It’s been decades since I’ve read this book, but I’ll recall what sticks in my mind. As the space race begins the Soviets and Americans launch into space, alien spacecraft appear and rest above the major cities on the planet.

As I recall they render all weaponry ineffective, the aliens, known as overlords, scrutinise humanity, treating them something like a cross between children and a lab experiment, though never intruding on human affairs other than to remove only the most horrific examples of barbarism.

The overlords never show themselves and only communicate with one man directly, the main overlord in the story is something like a governor sent to watch us, who speaks to a human (I forget his name also) they’ve selected, talking through one-way glass.

It’s an interesting take on an alien invasion story, as the aliens are pretty much benign, the only downside is a loss of freedom. Eventually, the Overlord’s true intentions become clear, and they make plain their plans for the human race, a rather unique turn in the plot.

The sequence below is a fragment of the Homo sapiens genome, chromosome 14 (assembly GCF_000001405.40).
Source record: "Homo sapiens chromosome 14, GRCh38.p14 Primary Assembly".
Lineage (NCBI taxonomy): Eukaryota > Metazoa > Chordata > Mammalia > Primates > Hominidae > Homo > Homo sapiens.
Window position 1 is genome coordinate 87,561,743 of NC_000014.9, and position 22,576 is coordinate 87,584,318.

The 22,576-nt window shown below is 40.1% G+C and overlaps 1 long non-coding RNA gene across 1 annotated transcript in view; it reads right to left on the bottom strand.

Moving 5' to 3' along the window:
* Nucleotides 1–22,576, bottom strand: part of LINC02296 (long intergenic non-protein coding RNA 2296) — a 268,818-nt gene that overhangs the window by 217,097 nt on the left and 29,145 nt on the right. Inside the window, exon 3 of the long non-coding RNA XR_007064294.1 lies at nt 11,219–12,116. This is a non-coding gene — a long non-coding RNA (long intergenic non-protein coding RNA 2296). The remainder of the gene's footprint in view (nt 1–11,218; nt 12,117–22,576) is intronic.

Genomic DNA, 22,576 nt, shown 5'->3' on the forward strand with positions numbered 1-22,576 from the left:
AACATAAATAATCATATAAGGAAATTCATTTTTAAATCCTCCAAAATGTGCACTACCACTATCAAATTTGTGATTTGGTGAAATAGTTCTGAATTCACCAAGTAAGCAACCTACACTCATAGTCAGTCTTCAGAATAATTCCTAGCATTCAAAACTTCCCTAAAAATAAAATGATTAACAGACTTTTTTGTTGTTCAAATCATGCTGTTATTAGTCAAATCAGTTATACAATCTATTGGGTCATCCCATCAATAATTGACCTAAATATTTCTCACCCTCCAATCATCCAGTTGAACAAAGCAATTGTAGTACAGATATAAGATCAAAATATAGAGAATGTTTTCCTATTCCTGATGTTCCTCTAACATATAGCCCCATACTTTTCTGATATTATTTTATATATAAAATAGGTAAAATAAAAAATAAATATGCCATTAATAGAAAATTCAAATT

The Hitchhiker's Guide to the Galaxy

By Douglas Adams,

Book cover of The Hitchhiker's Guide to the Galaxy

Why this book?

Yes I know, but it is technically an alien first contact, just not the one your granddaddy would have read. So why? Because it’s hilarious and a great read.

Interestingly, this was adapted from a BBC radio show into a book, then a TV show, then a film, just like the book's lead character, they got it all the wrong way around!

Characters are hilarious, from Arthur Dent, the unlikely lead, a man who escaped the Earth’s destruction, in order the Vorgons (I think that was their name) might construct a galactic motorway, finds himself the last human alive in a galaxy full of aliens where Dent lurches from one crisis to the next.

Dent discovers Earth was a supercomputer, built to compute the meaning of life, yet it was destroyed moments before the answer could be retrieved, however… there’s good news… Arthur Dent having been pulled out of harm's way at the last moment holds those answers, trapped in his mind… now comes the bad news… there’s a group of aliens that want that information!

The book is funny, the characters are richly hilarious, the many different species and their crazy motivations and how they live their lives will crack you up, this is alien first contact plus comedy, you have to read it.